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Re: DAML: restricting number of elements in a list

From: Ian Horrocks <horrocks@cs.man.ac.uk>
Date: Thu, 28 Feb 2002 12:44:13 +0000
Message-ID: <15486.9757.987988.55755@cs.man.ac.uk>
To: Steven Gollery <sgollery@cadrc.calpoly.edu>
Cc: www-rdf-logic@w3.org
On February 12, Steven Gollery writes:
> Ian,
> 
> Are you saying that the use of List is restricted to defining DAML itself? Or is it legal for an
> ontology to define a property whose range is daml:List? (I understand now that the items in a
> List are unordered, I just want to find out whether I can use List in my own definitions or not.)

It is not illegal, but DAML+OIL doesn't give any (special) semantics
to it. You can of course define your own lists class using DAML+OIL
and use that as a restriction - in that case you would get the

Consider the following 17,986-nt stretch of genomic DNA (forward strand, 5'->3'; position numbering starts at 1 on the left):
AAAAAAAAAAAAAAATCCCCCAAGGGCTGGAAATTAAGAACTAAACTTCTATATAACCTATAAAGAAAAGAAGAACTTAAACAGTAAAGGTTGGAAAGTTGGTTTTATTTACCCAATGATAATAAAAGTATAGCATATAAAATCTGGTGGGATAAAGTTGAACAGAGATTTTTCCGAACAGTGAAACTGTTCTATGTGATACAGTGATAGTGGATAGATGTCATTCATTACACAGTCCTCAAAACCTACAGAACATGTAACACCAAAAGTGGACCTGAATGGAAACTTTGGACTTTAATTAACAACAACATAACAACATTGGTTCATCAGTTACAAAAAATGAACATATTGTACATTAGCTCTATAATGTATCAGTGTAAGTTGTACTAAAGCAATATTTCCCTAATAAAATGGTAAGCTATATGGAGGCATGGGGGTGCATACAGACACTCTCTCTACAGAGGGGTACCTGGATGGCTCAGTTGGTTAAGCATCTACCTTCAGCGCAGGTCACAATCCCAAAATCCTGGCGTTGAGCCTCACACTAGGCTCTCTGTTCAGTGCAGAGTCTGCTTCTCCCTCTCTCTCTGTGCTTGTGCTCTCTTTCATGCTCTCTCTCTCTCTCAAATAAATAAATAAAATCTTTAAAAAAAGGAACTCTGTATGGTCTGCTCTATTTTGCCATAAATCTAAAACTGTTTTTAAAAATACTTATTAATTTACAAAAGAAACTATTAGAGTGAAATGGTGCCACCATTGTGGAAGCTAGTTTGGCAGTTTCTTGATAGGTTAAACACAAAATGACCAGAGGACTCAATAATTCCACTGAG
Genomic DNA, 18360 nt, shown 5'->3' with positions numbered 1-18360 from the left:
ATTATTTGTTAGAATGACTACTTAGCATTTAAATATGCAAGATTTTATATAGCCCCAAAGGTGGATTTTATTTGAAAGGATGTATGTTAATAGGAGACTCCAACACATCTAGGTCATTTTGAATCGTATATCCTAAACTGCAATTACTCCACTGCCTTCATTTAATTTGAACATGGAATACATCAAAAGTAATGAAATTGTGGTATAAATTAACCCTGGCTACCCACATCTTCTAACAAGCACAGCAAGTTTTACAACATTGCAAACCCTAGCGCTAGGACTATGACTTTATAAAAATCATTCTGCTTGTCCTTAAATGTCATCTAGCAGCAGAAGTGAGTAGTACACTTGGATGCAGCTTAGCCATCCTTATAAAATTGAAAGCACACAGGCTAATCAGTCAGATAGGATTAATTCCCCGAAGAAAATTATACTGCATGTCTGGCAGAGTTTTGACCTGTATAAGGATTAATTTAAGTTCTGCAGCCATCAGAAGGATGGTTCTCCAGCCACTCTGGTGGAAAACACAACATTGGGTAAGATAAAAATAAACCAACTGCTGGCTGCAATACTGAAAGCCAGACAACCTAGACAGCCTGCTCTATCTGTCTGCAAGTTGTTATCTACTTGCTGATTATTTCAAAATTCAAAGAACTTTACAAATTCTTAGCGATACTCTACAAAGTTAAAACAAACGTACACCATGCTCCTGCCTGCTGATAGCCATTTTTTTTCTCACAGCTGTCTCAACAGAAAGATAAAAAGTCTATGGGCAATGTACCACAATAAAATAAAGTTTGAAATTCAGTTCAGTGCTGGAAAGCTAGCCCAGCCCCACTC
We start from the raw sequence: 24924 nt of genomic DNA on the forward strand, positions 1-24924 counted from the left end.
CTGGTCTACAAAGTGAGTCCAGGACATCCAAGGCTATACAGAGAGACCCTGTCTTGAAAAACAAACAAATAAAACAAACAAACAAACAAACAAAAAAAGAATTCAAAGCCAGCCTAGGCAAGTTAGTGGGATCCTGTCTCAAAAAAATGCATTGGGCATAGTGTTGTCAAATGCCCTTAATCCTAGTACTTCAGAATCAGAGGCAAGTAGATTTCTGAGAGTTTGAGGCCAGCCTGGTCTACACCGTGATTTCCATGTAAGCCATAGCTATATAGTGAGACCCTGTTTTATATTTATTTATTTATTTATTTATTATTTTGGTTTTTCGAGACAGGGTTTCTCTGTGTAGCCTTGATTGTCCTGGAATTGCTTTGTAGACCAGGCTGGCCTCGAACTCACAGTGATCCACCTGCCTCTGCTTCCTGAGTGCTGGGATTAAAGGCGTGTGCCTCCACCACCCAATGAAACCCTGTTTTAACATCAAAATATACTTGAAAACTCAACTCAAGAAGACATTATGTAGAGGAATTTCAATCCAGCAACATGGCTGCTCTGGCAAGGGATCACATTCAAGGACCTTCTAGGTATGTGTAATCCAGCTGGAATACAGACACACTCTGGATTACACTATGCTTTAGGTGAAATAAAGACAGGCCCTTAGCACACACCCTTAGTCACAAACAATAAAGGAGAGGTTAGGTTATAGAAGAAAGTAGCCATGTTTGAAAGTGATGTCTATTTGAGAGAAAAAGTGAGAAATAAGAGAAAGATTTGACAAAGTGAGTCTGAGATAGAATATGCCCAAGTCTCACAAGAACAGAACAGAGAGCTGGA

semantics you expect (i.e., those associated with your definition of
lists).

Ian

> 
> Steven
> 
> Ian Horrocks wrote:
> 
> > On February 11, Steven Gollery writes:
> > > >
> > > > Ian,
> > > >
> > > > It seems to me that the concept of "order" is fundamental in describing
> > > > elements of many ontologies. Why was the decision made not to include this in
> > > > DAML?
> > > >
> > > > Steven Gollery
> > > >
> > >
> > > Obviously, this is an overstatement. It is perfectly possible to define the equivalent of a
> > > linked list, as DAML-S does in its "nextProcessComponent" property, which provides a notion
> > > of "order". What I was really wondering here is: why was the decision made that a daml:list
> > > would be unordered?
> >
> > daml:list is part of the syntax of the language and is used to
> > represent sets of classes, e.g., in a conjunction. As you know, sets
> > are not ordered.
> >
> > Ian
> >
Received on Thursday, 28 February 2002 07:45:24 GMT

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